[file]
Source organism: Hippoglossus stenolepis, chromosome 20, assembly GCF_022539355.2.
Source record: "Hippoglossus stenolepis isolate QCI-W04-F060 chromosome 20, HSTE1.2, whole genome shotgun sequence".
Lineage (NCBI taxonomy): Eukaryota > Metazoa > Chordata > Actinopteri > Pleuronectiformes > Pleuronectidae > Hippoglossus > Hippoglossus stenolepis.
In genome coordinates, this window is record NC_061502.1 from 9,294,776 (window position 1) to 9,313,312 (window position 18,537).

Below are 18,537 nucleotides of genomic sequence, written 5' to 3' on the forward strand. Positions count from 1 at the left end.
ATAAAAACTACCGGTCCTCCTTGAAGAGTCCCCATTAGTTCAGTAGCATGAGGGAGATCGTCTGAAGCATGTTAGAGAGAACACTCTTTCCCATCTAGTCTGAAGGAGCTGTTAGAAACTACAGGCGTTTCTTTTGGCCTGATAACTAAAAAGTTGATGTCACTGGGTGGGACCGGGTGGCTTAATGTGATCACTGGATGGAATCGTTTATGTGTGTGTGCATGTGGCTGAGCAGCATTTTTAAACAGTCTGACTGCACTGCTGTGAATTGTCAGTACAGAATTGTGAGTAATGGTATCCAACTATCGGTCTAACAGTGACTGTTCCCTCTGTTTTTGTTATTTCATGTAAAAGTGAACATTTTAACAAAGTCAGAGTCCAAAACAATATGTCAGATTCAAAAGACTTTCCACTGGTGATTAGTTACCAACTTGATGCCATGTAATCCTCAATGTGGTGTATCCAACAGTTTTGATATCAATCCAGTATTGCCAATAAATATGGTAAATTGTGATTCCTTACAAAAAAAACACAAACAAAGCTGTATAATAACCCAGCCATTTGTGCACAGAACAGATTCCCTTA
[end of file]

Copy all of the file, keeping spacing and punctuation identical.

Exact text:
Source organism: Hippoglossus stenolepis, chromosome 20, assembly GCF_022539355.2.
Source record: "Hippoglossus stenolepis isolate QCI-W04-F060 chromosome 20, HSTE1.2, whole genome shotgun sequence".
Lineage (NCBI taxonomy): Eukaryota > Metazoa > Chordata > Actinopteri > Pleuronectiformes > Pleuronectidae > Hippoglossus > Hippoglossus stenolepis.
In genome coordinates, this window is record NC_061502.1 from 9,294,776 (window position 1) to 9,313,312 (window position 18,537).

Below are 18,537 nucleotides of genomic sequence, written 5' to 3' on the forward strand. Positions count from 1 at the left end.
ATAAAAACTACCGGTCCTCCTTGAAGAGTCCCCATTAGTTCAGTAGCATGAGGGAGATCGTCTGAAGCATGTTAGAGAGAACACTCTTTCCCATCTAGTCTGAAGGAGCTGTTAGAAACTACAGGCGTTTCTTTTGGCCTGATAACTAAAAAGTTGATGTCACTGGGTGGGACCGGGTGGCTTAATGTGATCACTGGATGGAATCGTTTATGTGTGTGTGCATGTGGCTGAGCAGCATTTTTAAACAGTCTGACTGCACTGCTGTGAATTGTCAGTACAGAATTGTGAGTAATGGTATCCAACTATCGGTCTAACAGTGACTGTTCCCTCTGTTTTTGTTATTTCATGTAAAAGTGAACATTTTAACAAAGTCAGAGTCCAAAACAATATGTCAGATTCAAAAGACTTTCCACTGGTGATTAGTTACCAACTTGATGCCATGTAATCCTCAATGTGGTGTATCCAACAGTTTTGATATCAATCCAGTATTGCCAATAAATATGGTAAATTGTGATTCCTTACAAAAAAAACACAAACAAAGCTGTATAATAACCCAGCCATTTGTGCACAGAACAGATTCCCTTA